He added “This departure from the call for a headcount generated head and was set to frustrate government business, at the same time undermining the sanctity of parliamentary processes. Since 1993, Parliament has never resorted to a division in making decisions. The Majority concluded the choice for a division was unfair under the circumstances, leading to their decision to stage a walkout. It is essential to note that despite the Speaker’s indication that the “ayes’ had prevailed, and despite a petition presented to him, a petition that hadn’t followed due process, the Speaker’s initial ruling on “ayes” retaining their advantage stands. Consequently, the budget has been duly passed until the appeal for a headcount is dealt with, not the division that the Speaker had called”.


Following the walkout by the Majority side, the Speaker then adjourned sitting to the following day, Thursday, November 30, 2023. A determination of Buah’s request was therefore not attended to, thereby, making the 2024 Budget Statement and Economic Policy of the Government hanged in a balance.

On resumption of sitting on Thursday, November 30, 2023, both sides of the House put in a spirited argument and counterargument over the subject matter.

The Minority Leader, Cassiel Ato Forson noted that the 2024 Budget was not approved, and cautioned the Finance Minister from further making a pronouncement to that effect.

“Mr. Speaker, you upheld the challenge and called for headcount. The information out there led by the Minister responsible for Finance is that the Budget had been approved. Mr. Speaker, this matter is grave and there is the need for us set the records straight. This is particularly important because a Budget statement is an important document of the State. Ghanaians have the impression that the Budget Statement has been approved while we here know that the Budget has not been approved. As we speak, the budget has not been approved by the Parliament of Ghana and it is important for the people of Ghana to be made aware of. I called on the Majority Leader to correct the records and to urge the Minister responsible for Finance to desist from the comments. Mr. Speaker, I also urge you to set the records straight because there is a lot of confusion out there that the budget has been approved whiles we here know that the budget is hanging”, he noted.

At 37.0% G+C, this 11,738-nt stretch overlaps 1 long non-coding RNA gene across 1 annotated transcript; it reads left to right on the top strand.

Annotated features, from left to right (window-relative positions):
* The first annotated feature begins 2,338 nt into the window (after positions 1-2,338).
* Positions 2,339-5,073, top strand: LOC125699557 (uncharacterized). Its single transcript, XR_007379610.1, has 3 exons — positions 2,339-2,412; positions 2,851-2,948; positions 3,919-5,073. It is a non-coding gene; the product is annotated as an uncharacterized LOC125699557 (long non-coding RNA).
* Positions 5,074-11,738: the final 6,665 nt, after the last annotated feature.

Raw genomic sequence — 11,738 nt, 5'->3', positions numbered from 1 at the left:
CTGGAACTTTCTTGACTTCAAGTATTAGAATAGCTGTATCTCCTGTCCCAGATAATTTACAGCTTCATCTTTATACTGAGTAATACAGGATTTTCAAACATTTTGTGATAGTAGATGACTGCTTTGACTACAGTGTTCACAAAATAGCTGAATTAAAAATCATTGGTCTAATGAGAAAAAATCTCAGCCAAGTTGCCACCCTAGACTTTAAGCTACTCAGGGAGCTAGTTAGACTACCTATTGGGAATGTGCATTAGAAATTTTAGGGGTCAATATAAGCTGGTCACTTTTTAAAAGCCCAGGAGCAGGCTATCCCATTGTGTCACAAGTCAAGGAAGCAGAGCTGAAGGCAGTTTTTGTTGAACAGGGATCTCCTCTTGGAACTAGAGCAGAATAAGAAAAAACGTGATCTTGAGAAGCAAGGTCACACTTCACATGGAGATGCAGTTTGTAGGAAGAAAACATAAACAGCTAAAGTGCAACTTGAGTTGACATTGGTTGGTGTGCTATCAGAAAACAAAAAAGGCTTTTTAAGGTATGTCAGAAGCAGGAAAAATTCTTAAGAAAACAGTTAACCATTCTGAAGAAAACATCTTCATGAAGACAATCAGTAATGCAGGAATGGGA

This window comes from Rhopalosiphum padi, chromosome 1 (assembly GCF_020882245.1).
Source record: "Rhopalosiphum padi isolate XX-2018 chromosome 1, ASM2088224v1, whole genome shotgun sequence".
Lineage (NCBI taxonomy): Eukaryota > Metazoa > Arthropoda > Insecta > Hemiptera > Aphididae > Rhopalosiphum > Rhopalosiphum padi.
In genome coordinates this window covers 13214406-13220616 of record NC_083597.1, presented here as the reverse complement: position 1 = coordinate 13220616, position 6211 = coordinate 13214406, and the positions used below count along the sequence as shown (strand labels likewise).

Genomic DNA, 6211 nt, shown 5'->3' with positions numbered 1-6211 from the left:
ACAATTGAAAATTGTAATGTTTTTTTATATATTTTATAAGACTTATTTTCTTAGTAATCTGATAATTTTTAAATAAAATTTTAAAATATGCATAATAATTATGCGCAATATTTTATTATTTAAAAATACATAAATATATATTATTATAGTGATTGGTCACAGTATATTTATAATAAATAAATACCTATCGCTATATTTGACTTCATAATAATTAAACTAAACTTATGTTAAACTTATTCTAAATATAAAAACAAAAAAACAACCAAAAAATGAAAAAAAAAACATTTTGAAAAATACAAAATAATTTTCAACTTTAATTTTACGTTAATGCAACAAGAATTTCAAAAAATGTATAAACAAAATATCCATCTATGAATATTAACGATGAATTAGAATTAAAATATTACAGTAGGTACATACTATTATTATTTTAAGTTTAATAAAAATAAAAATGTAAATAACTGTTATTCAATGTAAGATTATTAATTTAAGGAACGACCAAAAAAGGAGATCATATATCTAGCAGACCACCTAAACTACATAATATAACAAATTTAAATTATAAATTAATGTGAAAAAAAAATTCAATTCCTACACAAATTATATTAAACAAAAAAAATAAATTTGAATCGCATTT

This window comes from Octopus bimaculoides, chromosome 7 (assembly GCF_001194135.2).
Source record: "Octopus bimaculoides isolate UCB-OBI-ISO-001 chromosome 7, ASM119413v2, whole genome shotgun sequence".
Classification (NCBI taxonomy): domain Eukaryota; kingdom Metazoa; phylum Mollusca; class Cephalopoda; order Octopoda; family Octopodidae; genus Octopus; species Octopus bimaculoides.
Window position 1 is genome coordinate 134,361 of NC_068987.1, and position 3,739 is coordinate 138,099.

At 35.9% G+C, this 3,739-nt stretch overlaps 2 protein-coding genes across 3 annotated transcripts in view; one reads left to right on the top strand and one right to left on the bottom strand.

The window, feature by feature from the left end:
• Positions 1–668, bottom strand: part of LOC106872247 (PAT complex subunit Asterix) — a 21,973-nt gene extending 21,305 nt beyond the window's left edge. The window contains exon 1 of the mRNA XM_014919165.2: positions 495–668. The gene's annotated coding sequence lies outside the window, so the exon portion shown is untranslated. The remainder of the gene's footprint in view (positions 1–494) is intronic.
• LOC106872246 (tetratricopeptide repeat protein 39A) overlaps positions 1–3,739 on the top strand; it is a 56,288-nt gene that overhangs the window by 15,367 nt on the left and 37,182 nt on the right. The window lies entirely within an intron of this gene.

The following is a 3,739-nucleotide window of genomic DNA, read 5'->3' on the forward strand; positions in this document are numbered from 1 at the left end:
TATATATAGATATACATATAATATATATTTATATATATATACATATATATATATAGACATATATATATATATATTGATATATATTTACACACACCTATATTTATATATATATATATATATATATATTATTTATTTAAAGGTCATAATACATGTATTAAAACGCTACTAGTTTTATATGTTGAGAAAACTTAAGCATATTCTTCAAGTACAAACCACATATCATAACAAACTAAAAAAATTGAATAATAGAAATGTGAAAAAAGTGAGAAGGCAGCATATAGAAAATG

The Majority Leader, Osei Kyei-Mensah-Bonsu, on the other hand insisted that the 2024 Budget was approved.

“Mr. Speaker, your own Votes and Proceedings indicate to you that the question was put in the in opinion of the Speaker who was in the chair, the motion was agreed to. Mr. Speaker, subsequent to that, we are told that the headcount was sought by the deputy Minority Leader. That request is the one that is handing not the decision”, he stressed.

But the Speaker in a response ruled that “the Budget Statement and Economic Policy of the Government for the year 2024 is still before the House and not hanging”, noting further that the Business Committee would rescheduled it for a determination next week.